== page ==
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Dance

Beauty in motion

Flamenco flourishes in southwest Detroit

Ole!: Montes reveals the secret of flamenco.
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Published 11/2/2005

Valeria Montes sends the clear message to her students: Flamenco is not easy. If you want to learn the dance, expect it to challenge you, to command your respect.

Then expect it to transform you.

Montes’ aura is strong; her students, young and old, are rapt and try their best to emulate her every move: Straighten the back. Tighten the torso. Extend your arms. Develop an attitude about yourself. All the while, try not to think too much about what you’re doing. Be fluid and reverent to the craft and, in time, your posture will fall into stance on its own.

This Latin cultural tradition is actually rooted in music — flamenco singers perform melodies called cantaores — but it’s not all song and dance. Flamenco requires upper-body strength, firm abdominal muscles and a great deal of stamina. Performed properly, it’s both graceful and damn sexy.

It’s also a great confidence-booster for children. The kids in Montes’ class clearly enjoy counting their way through dance steps, grinning ear-to-ear when she commends their posture by shouting “Olé!”

Flamenco comes in many styles, or palos, and Montes — who’s made the art form her life’s work — holds classes throughout metro Detroit. Currently she teaches at Ann Arbor’s Randazzo Dance Studio and the Birmingham Dance Academy, and next month will begin a series of classes at Casa di Unidad. Montes, a native of Durango, Mexico, conducted her first series in southwest Detroit this past spring under the Living Arts program, a nonprofit center that offers a variety of arts programming for neighborhood families. For Montes, teaching at places like Living Arts and Casa di Unidad is a way for her to offer instruction within her community at an affordable rate.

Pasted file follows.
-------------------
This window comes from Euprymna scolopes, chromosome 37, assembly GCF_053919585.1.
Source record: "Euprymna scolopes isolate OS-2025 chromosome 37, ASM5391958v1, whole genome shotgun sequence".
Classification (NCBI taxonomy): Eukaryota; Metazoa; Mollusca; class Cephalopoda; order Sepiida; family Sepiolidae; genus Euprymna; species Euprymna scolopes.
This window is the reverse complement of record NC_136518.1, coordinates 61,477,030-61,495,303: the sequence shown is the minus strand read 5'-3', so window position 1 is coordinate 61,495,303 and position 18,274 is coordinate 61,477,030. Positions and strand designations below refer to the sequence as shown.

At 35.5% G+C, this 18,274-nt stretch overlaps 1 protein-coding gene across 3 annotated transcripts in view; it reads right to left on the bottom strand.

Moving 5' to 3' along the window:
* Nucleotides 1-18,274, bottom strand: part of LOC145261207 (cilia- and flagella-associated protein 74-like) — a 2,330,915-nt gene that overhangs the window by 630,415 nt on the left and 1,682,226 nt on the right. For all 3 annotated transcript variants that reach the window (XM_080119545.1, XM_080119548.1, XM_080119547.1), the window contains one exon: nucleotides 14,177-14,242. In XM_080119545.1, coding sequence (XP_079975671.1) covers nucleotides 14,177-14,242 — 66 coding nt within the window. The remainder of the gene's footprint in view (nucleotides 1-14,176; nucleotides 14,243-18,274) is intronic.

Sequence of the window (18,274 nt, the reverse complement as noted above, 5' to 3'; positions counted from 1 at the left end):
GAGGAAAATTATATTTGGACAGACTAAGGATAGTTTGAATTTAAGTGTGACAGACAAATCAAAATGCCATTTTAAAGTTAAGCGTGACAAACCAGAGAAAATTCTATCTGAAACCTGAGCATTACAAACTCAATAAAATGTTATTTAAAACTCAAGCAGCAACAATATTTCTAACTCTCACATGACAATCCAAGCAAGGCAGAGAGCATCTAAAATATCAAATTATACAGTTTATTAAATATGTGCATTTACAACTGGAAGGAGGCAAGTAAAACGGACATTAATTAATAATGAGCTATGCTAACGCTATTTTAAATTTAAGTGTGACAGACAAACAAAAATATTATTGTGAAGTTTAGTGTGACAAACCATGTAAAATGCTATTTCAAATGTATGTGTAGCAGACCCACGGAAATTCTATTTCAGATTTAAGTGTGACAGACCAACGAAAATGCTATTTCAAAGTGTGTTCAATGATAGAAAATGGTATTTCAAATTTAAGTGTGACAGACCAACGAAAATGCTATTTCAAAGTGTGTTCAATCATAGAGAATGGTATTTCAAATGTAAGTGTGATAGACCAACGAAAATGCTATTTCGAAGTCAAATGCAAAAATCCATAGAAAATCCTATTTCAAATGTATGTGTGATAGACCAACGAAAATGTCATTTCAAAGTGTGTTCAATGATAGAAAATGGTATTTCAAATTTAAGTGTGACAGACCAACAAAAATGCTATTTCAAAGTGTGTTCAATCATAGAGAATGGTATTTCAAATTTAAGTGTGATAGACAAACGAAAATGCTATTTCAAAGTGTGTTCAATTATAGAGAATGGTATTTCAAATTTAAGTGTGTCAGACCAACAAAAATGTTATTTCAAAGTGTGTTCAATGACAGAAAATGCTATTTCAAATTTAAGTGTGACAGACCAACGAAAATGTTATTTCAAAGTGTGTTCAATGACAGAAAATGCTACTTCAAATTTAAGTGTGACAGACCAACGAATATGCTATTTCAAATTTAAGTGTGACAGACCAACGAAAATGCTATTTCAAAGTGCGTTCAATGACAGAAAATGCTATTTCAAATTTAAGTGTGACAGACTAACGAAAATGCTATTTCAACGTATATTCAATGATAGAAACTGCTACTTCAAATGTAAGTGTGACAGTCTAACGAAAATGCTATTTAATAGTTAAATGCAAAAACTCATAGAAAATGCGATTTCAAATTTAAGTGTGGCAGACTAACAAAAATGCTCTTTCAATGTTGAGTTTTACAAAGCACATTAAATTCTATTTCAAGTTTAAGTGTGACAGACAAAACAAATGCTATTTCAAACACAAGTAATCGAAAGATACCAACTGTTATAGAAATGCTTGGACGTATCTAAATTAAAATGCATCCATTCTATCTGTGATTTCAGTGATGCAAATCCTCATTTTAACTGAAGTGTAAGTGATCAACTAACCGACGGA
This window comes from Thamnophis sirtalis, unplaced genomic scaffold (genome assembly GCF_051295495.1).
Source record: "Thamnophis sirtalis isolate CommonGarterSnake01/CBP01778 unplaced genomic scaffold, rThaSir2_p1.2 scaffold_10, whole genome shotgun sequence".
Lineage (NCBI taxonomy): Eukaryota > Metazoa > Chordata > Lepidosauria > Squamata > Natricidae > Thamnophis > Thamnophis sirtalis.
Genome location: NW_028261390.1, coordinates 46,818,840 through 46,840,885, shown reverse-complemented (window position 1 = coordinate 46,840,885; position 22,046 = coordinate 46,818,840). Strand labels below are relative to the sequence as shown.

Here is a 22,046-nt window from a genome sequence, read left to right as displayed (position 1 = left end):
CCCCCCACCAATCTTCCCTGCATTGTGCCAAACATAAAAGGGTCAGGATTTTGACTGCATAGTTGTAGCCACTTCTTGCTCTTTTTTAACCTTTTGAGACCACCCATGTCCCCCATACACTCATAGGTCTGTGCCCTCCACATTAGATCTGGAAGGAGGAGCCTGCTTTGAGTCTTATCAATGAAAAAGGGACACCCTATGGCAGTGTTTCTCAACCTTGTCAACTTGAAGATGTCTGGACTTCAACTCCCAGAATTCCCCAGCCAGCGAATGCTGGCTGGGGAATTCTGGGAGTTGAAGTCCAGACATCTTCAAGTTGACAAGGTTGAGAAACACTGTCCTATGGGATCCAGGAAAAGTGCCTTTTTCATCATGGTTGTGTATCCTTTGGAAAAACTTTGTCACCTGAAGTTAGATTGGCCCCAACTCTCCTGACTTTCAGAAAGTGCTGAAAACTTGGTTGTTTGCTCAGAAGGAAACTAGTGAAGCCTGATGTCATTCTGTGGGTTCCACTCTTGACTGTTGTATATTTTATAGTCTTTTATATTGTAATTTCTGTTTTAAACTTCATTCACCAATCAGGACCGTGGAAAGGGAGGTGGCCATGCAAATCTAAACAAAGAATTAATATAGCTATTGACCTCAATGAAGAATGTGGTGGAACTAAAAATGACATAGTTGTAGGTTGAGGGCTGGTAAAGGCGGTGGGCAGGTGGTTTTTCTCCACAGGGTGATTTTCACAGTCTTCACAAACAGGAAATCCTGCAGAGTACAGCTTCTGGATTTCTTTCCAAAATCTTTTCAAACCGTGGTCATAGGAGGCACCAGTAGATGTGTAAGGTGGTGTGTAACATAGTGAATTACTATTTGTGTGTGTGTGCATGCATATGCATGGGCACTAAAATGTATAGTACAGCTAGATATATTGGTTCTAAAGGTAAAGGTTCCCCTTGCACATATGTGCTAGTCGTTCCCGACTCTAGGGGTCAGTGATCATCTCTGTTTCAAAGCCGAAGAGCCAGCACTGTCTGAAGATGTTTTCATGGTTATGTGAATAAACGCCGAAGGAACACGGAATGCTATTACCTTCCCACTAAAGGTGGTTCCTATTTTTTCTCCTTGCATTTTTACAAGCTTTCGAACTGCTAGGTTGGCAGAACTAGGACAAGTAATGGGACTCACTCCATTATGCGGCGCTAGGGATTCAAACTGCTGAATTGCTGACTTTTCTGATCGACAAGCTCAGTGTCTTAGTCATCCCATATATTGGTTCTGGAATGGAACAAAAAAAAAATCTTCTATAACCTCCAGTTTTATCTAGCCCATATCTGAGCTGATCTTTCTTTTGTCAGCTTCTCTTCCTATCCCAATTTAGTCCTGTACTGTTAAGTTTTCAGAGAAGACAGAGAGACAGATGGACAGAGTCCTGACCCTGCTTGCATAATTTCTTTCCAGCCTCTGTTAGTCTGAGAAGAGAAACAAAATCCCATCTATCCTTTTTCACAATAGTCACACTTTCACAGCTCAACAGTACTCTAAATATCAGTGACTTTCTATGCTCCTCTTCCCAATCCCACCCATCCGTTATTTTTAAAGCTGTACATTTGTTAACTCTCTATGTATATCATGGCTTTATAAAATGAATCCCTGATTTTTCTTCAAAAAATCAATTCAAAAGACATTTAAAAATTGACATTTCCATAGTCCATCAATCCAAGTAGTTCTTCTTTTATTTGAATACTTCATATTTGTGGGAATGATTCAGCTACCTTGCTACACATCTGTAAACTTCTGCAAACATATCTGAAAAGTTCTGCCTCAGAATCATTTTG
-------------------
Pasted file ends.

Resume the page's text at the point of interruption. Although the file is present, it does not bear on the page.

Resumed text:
Flamenco, Montes explains, is a unisex art form. It highlights the grace of women and the machismo of men. A good visual for the uninitiated: a bullfighter. Apply that image to music that is guitar-based, Latin-influenced and steeped in generations of tradition, and you have expression that is sure to entertain, communicate and titillate.

Montes mixes a take-charge demeanor with motherly assurance, and takes the craft seriously. When a student does something well, or if she just wants to energize the group, she will shout the familiar “Olé!” Do something wrong, and she may clap at students’ feet until it they get right. It’s a magnetic teaching style.

Guitar player Dan Parisen, a local talent working with Montes, accompanies her in one of her southwest classes. Parisen, an experienced guitarist who is relatively new to flamenco, says the art form that Montes is sharing with communities has broadened his own horizons.

“The best part is just being part of a tradition,” he says. “Flamenco is very conversational. You could meet with a flamenco dancer and fit right in.”

Montes was drawn to flamenco because she liked the freedom and fluidity of the dance. She moved from Mexico to southwest Detroit in 1995. Though she danced a little in her home country, she took a greater interest after moving here, and studied under legendary southwest Detroit dance instructor, the late La Dama Maria del Carmen Montes (no relation). Maria’s training style, Montes says, was classical Latin dance, not flamenco. But her wisdom, and the cultural essence she embodied, was priceless. She was a mother figure to the entire community.

Maria passed away last year. Montes and many of her contemporaries say her passing leaves “a big hole” in the community.

“Most of the dancers in and around Detroit studied with Maria del Carmen,” says Mary Herbeck, dancer and guitarist for the band Alquimia Humana (Human Alchemy). “Those of us who are performing now are her legacy, and we are creating awareness of the art form. I think, in Detroit, flamenco is a secret, but it’s slowly spreading throughout the city.”

Montes says she’s taken many of Maria’s teachings with her.

“I took classes from her until the last moment,” Montes says.

And her teaching style will continue to evolve. Montes points out that flamenco is an art that she, though an instructor, has not yet mastered. It’s not meant to be mastered — the art form leaves room for lifelong learning. If it all seems complex, don’t worry.

“You don’t need to know all kinds of crazy footwork,” Montes says. “As long as you get the feeling, you are amazing.”

 

Montes will present a Tablao Flameno show on Dec. 2 at the El Comal restaurant (3456 W. Vernor, Detroit). To register for one of her classes, call 313-595-1540.

Khary Kimani Turner is a freelancer writer. Send comments to letters@metrotimes.com.

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